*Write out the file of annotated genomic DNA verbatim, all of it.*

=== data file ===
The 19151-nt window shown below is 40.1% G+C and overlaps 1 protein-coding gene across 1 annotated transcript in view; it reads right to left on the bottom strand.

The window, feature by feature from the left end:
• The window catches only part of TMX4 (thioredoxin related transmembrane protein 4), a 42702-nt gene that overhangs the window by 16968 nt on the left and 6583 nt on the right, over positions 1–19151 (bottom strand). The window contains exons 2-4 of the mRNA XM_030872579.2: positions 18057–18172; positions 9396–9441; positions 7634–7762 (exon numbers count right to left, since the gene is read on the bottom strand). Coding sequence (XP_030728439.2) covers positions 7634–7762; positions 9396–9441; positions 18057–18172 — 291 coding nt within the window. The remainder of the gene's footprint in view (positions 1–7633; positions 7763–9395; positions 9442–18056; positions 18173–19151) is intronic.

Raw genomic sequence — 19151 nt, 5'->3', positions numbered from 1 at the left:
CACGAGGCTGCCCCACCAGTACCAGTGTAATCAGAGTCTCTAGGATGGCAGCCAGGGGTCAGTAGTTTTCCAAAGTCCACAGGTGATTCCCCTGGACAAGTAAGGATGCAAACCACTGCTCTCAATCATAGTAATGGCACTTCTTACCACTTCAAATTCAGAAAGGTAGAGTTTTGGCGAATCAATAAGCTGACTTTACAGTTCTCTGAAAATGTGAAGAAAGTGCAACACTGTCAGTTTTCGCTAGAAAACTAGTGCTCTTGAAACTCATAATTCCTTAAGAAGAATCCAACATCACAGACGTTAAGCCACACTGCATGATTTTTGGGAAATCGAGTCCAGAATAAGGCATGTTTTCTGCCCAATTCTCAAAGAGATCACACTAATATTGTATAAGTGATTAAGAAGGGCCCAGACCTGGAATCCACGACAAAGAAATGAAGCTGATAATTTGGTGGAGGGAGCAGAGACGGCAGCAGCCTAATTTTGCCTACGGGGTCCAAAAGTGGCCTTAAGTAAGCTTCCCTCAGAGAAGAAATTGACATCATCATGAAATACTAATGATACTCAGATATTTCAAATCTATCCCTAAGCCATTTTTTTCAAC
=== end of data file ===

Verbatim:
The 19151-nt window shown below is 40.1% G+C and overlaps 1 protein-coding gene across 1 annotated transcript in view; it reads right to left on the bottom strand.

The window, feature by feature from the left end:
• The window catches only part of TMX4 (thioredoxin related transmembrane protein 4), a 42702-nt gene that overhangs the window by 16968 nt on the left and 6583 nt on the right, over positions 1–19151 (bottom strand). The window contains exons 2-4 of the mRNA XM_030872579.2: positions 18057–18172; positions 9396–9441; positions 7634–7762 (exon numbers count right to left, since the gene is read on the bottom strand). Coding sequence (XP_030728439.2) covers positions 7634–7762; positions 9396–9441; positions 18057–18172 — 291 coding nt within the window. The remainder of the gene's footprint in view (positions 1–7633; positions 7763–9395; positions 9442–18056; positions 18173–19151) is intronic.

Raw genomic sequence — 19151 nt, 5'->3', positions numbered from 1 at the left:
CACGAGGCTGCCCCACCAGTACCAGTGTAATCAGAGTCTCTAGGATGGCAGCCAGGGGTCAGTAGTTTTCCAAAGTCCACAGGTGATTCCCCTGGACAAGTAAGGATGCAAACCACTGCTCTCAATCATAGTAATGGCACTTCTTACCACTTCAAATTCAGAAAGGTAGAGTTTTGGCGAATCAATAAGCTGACTTTACAGTTCTCTGAAAATGTGAAGAAAGTGCAACACTGTCAGTTTTCGCTAGAAAACTAGTGCTCTTGAAACTCATAATTCCTTAAGAAGAATCCAACATCACAGACGTTAAGCCACACTGCATGATTTTTGGGAAATCGAGTCCAGAATAAGGCATGTTTTCTGCCCAATTCTCAAAGAGATCACACTAATATTGTATAAGTGATTAAGAAGGGCCCAGACCTGGAATCCACGACAAAGAAATGAAGCTGATAATTTGGTGGAGGGAGCAGAGACGGCAGCAGCCTAATTTTGCCTACGGGGTCCAAAAGTGGCCTTAAGTAAGCTTCCCTCAGAGAAGAAATTGACATCATCATGAAATACTAATGATACTCAGATATTTCAAATCTATCCCTAAGCCATTTTTTTCAAC